In July 1840, under the initiative of the liberals, who pressed the Regency, was given the Blow of Majority,naming  D. Pedro II,at the age of 14, emperor of Brazil. It was an attempt by liberals to take up more space in political decisions, as well as enabling a way to contain the political unrest that raged throughout the territory. Thus, the Second Reign begins  (1840-1889).

·         Second Reign

During this period, profound transformations occurred. The economy of the Empire, which, since the gold cycle, was in serious difficulties, found in the increase in coffee consumption abroad the possibility of increasing its exports, thus reducing its trade deficit. This attitude started the  coffee cycle. This activity, which had already occurred even before the arrival of the Portuguese Court, therefore, accelerated.

Economic power began to transfer from the Northeast to the Southeast of the country, where coffee plantations were concentrated. At the same time, the agricultural production system itself, the plantation,is beginning to come understrong pressure, especially from the English, with the demand for an end to the slave trade and, consequently, the abolition of slavery.

However, only with the enactment of  abolitionistlaws, from 1850 with the Eusébio de Queirós Law, the fight against slavery began to be put into practice in Brazil. Another important event, both for abolition and for socio-political formation that gave rise to the movement to overthrow the Brazilian monarchy, was the  Paraguayan War  (1864-1870). Slaves were sent to the battlefield, many of them even obliged, under the promise of alforria after the end of the conflict.

After the Brazilian victory, and its high level of indebtedness to finance the war, D. Pedro II is politically weakened, while the military now occupies more space within the political debate. They are even the ones who head the proclamation of the Republicin1889. If you want to delve deeper into this period in the history of Brazil, read:  Brasil Império.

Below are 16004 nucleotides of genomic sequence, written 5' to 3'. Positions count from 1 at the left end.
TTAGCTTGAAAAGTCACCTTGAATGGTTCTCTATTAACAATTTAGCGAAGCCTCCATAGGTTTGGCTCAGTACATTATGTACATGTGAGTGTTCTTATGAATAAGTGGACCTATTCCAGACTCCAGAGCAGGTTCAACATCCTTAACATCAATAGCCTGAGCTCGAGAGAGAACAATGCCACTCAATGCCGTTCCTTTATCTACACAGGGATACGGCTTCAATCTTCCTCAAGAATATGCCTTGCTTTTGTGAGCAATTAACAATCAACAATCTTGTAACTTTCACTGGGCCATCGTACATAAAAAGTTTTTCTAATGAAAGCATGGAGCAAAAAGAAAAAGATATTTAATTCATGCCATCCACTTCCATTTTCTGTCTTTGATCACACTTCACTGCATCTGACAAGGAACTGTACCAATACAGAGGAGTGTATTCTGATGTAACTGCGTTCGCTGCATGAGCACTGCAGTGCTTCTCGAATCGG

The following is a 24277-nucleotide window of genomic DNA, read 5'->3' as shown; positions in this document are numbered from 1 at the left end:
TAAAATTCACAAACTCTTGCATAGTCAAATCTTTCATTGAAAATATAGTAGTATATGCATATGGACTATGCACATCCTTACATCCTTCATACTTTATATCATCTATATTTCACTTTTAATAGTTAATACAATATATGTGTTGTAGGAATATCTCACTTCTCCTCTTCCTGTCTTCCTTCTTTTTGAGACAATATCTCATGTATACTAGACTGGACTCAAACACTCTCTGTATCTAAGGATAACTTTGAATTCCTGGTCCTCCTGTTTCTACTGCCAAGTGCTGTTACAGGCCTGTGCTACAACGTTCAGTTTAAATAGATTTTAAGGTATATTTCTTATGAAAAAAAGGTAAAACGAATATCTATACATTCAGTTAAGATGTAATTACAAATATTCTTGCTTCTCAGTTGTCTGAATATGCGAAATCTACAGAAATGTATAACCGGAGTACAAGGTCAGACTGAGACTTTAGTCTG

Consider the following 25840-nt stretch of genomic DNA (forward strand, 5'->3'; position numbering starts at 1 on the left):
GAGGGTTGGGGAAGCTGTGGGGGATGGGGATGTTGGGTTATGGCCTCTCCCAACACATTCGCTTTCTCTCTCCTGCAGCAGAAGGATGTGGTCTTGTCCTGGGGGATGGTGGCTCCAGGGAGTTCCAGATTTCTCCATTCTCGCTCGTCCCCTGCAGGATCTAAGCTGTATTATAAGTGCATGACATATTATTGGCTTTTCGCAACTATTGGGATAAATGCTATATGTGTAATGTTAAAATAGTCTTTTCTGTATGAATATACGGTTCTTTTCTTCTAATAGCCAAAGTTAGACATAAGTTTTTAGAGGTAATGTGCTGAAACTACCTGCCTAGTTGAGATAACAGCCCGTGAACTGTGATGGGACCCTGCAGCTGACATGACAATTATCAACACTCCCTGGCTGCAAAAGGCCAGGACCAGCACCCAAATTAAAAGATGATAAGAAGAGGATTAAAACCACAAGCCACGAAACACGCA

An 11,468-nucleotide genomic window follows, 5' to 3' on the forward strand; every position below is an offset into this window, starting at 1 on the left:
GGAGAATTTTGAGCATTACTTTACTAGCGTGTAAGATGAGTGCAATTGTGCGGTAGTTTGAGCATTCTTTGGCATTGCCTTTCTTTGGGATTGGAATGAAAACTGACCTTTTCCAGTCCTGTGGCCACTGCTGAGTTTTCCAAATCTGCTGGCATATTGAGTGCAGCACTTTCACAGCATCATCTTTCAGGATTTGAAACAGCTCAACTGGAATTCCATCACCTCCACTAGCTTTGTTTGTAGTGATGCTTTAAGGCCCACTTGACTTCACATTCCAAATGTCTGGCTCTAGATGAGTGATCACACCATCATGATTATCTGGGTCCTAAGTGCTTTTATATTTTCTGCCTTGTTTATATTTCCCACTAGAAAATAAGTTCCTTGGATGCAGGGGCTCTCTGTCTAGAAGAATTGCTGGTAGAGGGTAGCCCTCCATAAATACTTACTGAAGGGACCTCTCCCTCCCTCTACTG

Read also:  Princess Elizabeth - responsible for the signing of the Law Of The Year

Republican Period

The Brazilian Republic, period under which the country is still in force,can be divided as follows:  First Republic/Old Republic  (1889-1930),  Provisional Government  (1930-1934),  Vargas Constitutional  (1934-19  The New State (1937-1945), the Fourth Republic (1945-1964),  the Military  Dictatorship (1964-1985), and the New Republic (1985-to present day).

It is important to highlight that, even in the face of the republican system, Brazil has historically serious difficulties in staying under the democratic regime. During this period, six other constitutions were promulgated, two of which (the 1937 Estado Novo and the 1967 military dictatorship) were strongly authoritarian.

·         First Republic

Early in the Republic, during the presidency of Prudente de Morais, the first civilian elected and by popular vote, one of the greatest armed conflicts of the period broke out, whose motivations are still uncertain and imprecise: the War of the Canudos  (1896-1897).

This period of the First Republic was also marked by the alternation of power, between the oligarchies of São Paulo and Minas Gerais, which became known as the policy of coffee with milk. This type of policy contributed even more to the isolation of the other states of the federation and consolidated the hegemony of the Southeast of the country.


Only in 1930, with the military civil movement led by Getúlio Vargas, after Washington Luís's victory as the national executive was questioned by the Liberal Alliance, the Revolution of 1930began. Brazil, from then on, begins a new phase of the Republic.

·         Era Vargas

During the Vargas Era  (1930-1945), there was a rearrangement of political forces, which focused on middle sectors of urban centers. This was also the period of greatest industrial growth in the history of Brazil. That's when, too, the  Consolidation of Labor Laws (CLT) was created, on May 1, 1943, unifying and expanding workers' rights, among other things.

However, it is important to emphasize that the Estado Novo was a dictatorship that persecutedpolitical leaders, especially linked to the Communist Party of Brazil, in addition to having made an alliance, in some moments, with the Brazilian IntegralistAction,  fascist-inspired,  with Lusitano Integralism and with the Social Doctrine of the Catholic Church.